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Old 29th July 2003, 12:01 AM   #11
The one and only
Nelson Pass's Avatar
Join Date: Mar 2001
A cursory inspection does not show a conceptual flaw.

Two points:

1) A lot of people send me schematics, many of them quite
complex, and want to know how they'll work. I don't mind this,
but I do have limited time, and I don't want to publicly embarrass
myself, so sometimes it takes me a long time to figure them out.
Sometimes I never do.

2) I keep saying: Don't treat simulations with the same
reverence you might give the Ten Commandments. I have a
couple of books on my shelf devoted to the flaws of Spice, and
I assume there must be some. Just because Spice says
something will/won't work doesn't mean it's chiseled in stone.

This seems to be particularly true of X circuits because of the
easy potential for the "hall of mirrors" effect.

In the end, you must build the circuit (That's why this is DIY,
not SIY)
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Old 29th July 2003, 10:24 AM   #12
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Join Date: Jul 2001
Location: The Netherlands

Me and my simulator have a great relationship...

I don't push her with many current sources/voltage sources, complex and long feedback loops (aka Hall of Mirrors), nor do I expect her to caculate gains in biljoens, voltages and current in the 10e6 range or more than 1000 point per sine cycle ... these things make her sick..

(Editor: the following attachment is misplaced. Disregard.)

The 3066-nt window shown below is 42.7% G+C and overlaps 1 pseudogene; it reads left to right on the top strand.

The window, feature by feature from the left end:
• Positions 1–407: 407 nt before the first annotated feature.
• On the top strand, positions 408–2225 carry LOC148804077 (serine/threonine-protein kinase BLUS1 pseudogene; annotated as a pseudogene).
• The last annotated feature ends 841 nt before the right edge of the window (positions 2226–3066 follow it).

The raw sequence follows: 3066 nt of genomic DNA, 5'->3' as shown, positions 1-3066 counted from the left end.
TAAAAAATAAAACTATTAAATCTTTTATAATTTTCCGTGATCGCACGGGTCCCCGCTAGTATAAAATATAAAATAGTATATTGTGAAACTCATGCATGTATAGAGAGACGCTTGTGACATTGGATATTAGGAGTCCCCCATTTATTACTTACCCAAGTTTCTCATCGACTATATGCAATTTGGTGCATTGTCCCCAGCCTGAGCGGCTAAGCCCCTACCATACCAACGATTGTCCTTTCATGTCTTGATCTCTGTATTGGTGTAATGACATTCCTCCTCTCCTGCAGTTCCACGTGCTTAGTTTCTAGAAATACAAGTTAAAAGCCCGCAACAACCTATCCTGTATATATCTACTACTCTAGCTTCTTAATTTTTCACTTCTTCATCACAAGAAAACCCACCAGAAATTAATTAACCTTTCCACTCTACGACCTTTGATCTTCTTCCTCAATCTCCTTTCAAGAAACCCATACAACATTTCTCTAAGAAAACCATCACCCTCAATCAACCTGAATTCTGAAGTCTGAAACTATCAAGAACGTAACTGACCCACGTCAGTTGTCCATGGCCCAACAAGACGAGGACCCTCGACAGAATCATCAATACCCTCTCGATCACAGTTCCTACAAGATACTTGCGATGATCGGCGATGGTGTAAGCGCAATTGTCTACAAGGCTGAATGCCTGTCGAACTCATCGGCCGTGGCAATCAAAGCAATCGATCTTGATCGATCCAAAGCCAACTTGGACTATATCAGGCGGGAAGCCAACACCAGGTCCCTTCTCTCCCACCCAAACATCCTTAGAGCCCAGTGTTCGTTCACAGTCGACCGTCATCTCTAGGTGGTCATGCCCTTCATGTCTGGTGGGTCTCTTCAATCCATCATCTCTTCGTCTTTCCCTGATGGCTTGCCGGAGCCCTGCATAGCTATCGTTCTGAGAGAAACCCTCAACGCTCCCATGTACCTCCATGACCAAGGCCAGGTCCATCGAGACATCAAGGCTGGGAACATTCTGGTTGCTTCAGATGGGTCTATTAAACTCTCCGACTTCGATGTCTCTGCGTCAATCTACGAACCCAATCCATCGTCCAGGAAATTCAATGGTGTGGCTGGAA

If I commit myself to her rules then she loves giving me the hot stuff she's so good at... I love her!

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Old 29th July 2003, 10:41 AM   #13
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Location: The Netherlands
Hi Grataku,

Only the look of your schematic make my dear simulator sick .. I think you need to be a little more frendly ... toooooooo may voltage sources and current sources and stuff... for my simple mind at least...

So I have some suggestion, those are just that.. suggestion .. I'm not saying I am an expert, but my schematic does simulate and it simulates with very good results..

-I see no bias voltage for the input transistors and no current stabilisation resistor either... I really think those are needed..
-skip I1, I2, I3, I4 and use resistors..
-Skip the output power stage and see if you can get it to work as a preamp first, then add the output stage..
-use 100R / 1000R input/feedback resistors at first..
-skip the gate-snoopers at first

My circuit only uses two Powersupply voltage sources and 1 signal generator voltage source (split with low R's to give balanced operation) .. the rest is simple passive... this really should work...

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Old 29th July 2003, 01:44 PM   #14